WLU and Western best bets again The OUAA [Ontario University Athletic Association) western division foot ball league is shaping up to be a battle between six teams WiIfrid Laurier, Western, Toronto, Windsor, Yorlc and Guelph. The final two teams in the league, McMaster and Waterloo will have their hands full in league competition but ironically may prove to be the nemesis for one or more of the top teams. Following is Q rundown on the prospects. Last year’s league champions, Laurier, will rely on their young offensive line who are all returning. They have very good running backs led by Paul F&on (525 yards on 60 carries) and Dave Graffi (356 yards on 70 carries). If Tuffy Knight (last year’s OUAA-West coach of the year) has a weakness, it is on defence where the Golden Hawks will lose a lot of players. In particular, the defensive backfield may be the achilles heel of an otherwise powerful team. Look for them to finish second. The University of Western who Ontario Mustangs, finished second in the standings last year but knocked off Laurier and Queen’s to advance to the College Bowl before being outclassed by Acadia, had a very young team last year and look good to take the league championships. Western appears to be solid in all departments. Their defence (second best in the league) will be all the more experienced while their offensive line (perhaps the best in the league last year) were all freshmen. They will be starting a rookie quarterback - Andy Rosset from Quinte Setondary School in Belleville

- but despite his youth, reports indicate he is an excellent prospect. According to Warrior head coach Wally Delahey, the reports claim that Rosset (who is apparently able to throw with both arms and averaged four touchdown passes per game in his last year in high school) will develop into the best ever quarterback at Western. That’s an impressive claim. The University of Toronto Blues have 3g veterans returning to camp . They were a good team last year but were suspect on defence. They won their big games but were inconsistent, at times looking completely outclassed. An important returnee is Dan FeradaYy for two Years the Blues’ starting quarterEi$. ye, sa,t Outatit YGyli in]uries provide more strength at that position than last ‘year. They will be stronger but will not improve on their third placefinish. The University of Windsor Lancers took the final playoff spot last year mainly on the strength of the passing/receiving skills of the Mallender brothers. Scott Mallender, top offensive player in the league, completed 96 passes, 12 of them for touchdowns. Brother Craig led the league in


The Windsor Lancers, shown the top offensive combination everyone else, will have their receiving with 31 catches for 494 yards. Craig also carried the ball 85 times for 495 yards. Both are returning. They could finish ahead of Toronto. Guelph finished in fifth place only one win out of third. Rumours have it that coach Dimitroff has had an excellent recruiting season nabbing eight or nine good prospects. If true, these players combined with the 35 returning veterans could’ move Guelph into a playoff spot.

here giving Warrior Bill Boug a rough time, should be strong this year as in the country - Scott and Craig Mallender, return. They, along with photo by David Trahair hands full with Western.

York’s chances will rest heavily on the shoulders of Mike Foster, who is returning for his fifth season as quarterback, and all-star defensive back Angelo Kioussis. Look for the Yeomen to finish sixth but scare a few teams. McMaster didn’t win a game last year. They averaged under 8 points of offence a game while giving 35. They may UP over improve but they won’t win any games. Jacob Arseneault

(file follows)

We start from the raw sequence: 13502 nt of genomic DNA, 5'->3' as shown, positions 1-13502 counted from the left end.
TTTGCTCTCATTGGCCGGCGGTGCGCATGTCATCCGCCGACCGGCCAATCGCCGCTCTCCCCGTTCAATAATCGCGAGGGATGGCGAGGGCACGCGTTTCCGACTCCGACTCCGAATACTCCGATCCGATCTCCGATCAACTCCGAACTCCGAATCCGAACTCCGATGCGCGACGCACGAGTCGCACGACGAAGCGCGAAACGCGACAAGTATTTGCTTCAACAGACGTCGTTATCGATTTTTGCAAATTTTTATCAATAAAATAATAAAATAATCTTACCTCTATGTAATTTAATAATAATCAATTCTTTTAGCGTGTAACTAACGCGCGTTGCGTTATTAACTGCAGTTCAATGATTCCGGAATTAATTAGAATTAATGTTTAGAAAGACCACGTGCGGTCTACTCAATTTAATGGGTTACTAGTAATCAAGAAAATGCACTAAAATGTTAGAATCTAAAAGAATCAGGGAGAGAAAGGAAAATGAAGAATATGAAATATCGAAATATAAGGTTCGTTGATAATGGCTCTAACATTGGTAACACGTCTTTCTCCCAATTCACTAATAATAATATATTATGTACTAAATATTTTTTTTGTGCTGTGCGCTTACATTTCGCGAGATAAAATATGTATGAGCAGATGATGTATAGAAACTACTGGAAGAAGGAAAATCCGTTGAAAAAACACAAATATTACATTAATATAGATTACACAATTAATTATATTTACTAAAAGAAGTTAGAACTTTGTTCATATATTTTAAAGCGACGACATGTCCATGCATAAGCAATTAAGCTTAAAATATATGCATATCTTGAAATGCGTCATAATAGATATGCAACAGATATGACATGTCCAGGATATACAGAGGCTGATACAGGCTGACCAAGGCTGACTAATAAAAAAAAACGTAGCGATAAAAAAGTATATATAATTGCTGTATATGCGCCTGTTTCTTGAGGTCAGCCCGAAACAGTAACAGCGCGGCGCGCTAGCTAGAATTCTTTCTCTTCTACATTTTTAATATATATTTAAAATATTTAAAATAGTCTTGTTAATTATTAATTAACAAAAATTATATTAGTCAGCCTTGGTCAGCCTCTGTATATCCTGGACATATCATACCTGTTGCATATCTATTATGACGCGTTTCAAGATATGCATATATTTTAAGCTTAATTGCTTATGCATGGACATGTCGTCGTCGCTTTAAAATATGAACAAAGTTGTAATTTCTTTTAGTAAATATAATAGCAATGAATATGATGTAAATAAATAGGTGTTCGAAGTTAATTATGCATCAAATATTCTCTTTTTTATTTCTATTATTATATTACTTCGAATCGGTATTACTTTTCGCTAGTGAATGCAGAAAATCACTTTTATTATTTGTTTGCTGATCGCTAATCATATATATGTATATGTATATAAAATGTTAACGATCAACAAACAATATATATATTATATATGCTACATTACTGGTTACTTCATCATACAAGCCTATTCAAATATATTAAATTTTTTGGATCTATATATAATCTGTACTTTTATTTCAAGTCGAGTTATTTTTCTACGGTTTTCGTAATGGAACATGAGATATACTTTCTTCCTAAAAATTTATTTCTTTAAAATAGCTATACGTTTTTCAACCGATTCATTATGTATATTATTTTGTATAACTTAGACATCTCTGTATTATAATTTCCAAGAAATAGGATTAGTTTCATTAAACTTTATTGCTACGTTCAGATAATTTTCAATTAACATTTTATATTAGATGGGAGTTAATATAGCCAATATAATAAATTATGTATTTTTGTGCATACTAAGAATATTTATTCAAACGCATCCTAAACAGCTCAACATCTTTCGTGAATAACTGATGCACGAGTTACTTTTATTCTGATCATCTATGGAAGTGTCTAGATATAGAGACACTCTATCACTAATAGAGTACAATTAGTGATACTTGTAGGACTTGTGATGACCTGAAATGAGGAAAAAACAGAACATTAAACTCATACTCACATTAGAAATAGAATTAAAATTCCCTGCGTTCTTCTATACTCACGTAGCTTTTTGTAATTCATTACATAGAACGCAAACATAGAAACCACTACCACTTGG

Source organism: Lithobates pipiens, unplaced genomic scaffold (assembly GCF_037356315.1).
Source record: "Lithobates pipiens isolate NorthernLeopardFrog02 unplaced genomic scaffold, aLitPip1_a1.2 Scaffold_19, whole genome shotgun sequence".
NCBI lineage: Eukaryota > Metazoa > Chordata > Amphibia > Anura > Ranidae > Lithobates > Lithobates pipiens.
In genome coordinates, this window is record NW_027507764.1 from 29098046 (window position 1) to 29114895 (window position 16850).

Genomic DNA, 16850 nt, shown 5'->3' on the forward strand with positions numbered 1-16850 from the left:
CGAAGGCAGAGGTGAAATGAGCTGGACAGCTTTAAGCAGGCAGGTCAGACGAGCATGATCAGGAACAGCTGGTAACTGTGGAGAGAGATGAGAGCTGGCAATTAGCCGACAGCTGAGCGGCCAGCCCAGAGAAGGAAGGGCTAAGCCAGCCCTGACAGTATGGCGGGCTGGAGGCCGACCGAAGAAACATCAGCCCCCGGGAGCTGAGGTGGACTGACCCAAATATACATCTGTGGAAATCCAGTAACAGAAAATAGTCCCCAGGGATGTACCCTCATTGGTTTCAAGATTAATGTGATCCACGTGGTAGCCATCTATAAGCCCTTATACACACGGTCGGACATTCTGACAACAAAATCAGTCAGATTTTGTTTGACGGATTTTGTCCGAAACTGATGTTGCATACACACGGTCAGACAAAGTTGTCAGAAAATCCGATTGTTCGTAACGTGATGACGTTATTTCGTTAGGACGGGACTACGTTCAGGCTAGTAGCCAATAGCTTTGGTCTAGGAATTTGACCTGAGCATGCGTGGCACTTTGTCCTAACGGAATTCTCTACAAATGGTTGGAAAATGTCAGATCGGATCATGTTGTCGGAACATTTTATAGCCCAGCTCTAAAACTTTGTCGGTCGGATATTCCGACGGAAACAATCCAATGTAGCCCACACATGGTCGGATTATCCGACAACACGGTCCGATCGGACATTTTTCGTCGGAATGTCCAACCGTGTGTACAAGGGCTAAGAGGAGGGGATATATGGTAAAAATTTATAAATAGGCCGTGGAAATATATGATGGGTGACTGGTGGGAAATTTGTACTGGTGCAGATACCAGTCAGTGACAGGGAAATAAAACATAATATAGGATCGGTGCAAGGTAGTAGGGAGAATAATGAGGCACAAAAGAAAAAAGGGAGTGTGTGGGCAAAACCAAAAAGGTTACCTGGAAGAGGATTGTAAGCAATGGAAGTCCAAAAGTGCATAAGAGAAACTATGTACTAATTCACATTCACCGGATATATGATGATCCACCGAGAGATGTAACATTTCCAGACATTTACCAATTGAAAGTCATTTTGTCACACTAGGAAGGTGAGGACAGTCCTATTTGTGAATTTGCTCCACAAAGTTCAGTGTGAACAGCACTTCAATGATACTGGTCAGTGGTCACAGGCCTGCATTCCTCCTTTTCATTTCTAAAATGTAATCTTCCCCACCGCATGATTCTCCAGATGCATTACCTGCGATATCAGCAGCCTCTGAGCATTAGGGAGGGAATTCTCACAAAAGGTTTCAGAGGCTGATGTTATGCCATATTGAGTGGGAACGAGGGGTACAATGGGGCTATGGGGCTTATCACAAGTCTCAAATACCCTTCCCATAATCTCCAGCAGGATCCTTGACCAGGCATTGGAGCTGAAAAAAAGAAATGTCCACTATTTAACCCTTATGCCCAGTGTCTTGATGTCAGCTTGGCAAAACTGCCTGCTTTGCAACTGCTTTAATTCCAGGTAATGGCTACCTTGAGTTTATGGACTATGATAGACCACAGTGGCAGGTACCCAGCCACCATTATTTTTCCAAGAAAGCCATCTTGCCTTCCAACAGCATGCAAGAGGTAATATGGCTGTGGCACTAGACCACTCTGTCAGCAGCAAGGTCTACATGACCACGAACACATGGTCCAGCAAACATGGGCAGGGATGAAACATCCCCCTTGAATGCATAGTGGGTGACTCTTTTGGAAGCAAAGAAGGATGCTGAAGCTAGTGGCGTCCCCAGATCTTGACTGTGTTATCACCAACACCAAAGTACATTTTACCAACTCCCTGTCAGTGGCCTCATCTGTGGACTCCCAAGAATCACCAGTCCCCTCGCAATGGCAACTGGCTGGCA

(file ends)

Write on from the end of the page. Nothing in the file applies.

OUAA-West Team Laurier Western Toronto Windsor Guelph York Waterloo McMaster





6 5 4 3 3 3 2 0

-0 1 3 3 4 4 5 7




1979 A Pts

1184 73 0154 75 0 157-148 1166 135 0 115 107 0101 77 0 95 153 0 54 258

13 IO 8 7 6 6 4 0

-_ ’ _



i_ r”:‘-






2 1980. Imprint




’ LWarribrs tcriely\-


This year will be another rebuilding year for the Waterloo Warriors football team. The Warriors were-two axd five last year and will need to play inspired football to im’prove on that mark. Lost through graduation is all-stars Frank Kosec and SommerMike Karpow, punter and Rob Sommerville. field goal kicker, yVho ville, 6'i", 195 lbs. led the three interaccounted for 88 of 95 points team with ceptions from his defensive scored by the Warriors. Kosec, 6'0", If the Warriors are going back position. is an outside to do anything at all this 210 Ibs, year they are going to have linebacker who is already heralded as CFL to control the ball and put it being material. ,into the end zone. III total, There are some promising scored nine touch they downs in seven games, one rookies who may add sqme more than Windsor’s Craig strength to the Warriors. Frank Campanaro, from Mallender. They are going to is an have to help Joe Alves out Hamilton Southmount, offensive guard who has with some blocking. already received high marks Alves, only 5’7”, 165 lbs, camp. led the team in rushing (472 at a Ti-Cat pre-season Mike Campigotto, from yards on 86 carries), touchdowns (two), punt and Scollard Hall in North Bay, could be a good bet for a kick off returns. He was spot. ----second on the team in linebacking passing but the Warriors Waterioo’sbig question were unable to get their marks are quarterback and blocking out in front of him. depth. Quarterback Bob He gained only. 74 yards on Pronyk, one way or another, 15 completions. has/to put points on the, board. Leading the team ofThe question of depth is fensively will be Bill Boug, this: does Waterloo have 6'2", 220 lbs. The al&- enough football players to Canadian tight end was fill all the spots? Without a voted the recipient of the doubt, they have some Tom Pate Memorial Award, excellent individuals but given each year to the top they may not have the player in the country who is supporting cast. returning to college. Boug Jacob Arseneault was second in the league in ~receiving with 447 yards on One of the things the Warriors will have to do is B 6 receptions. out in front .of running-back Joe ( Leading influences of get their blocking Ahes, as they were able to do on this occa$sion. defence will be conference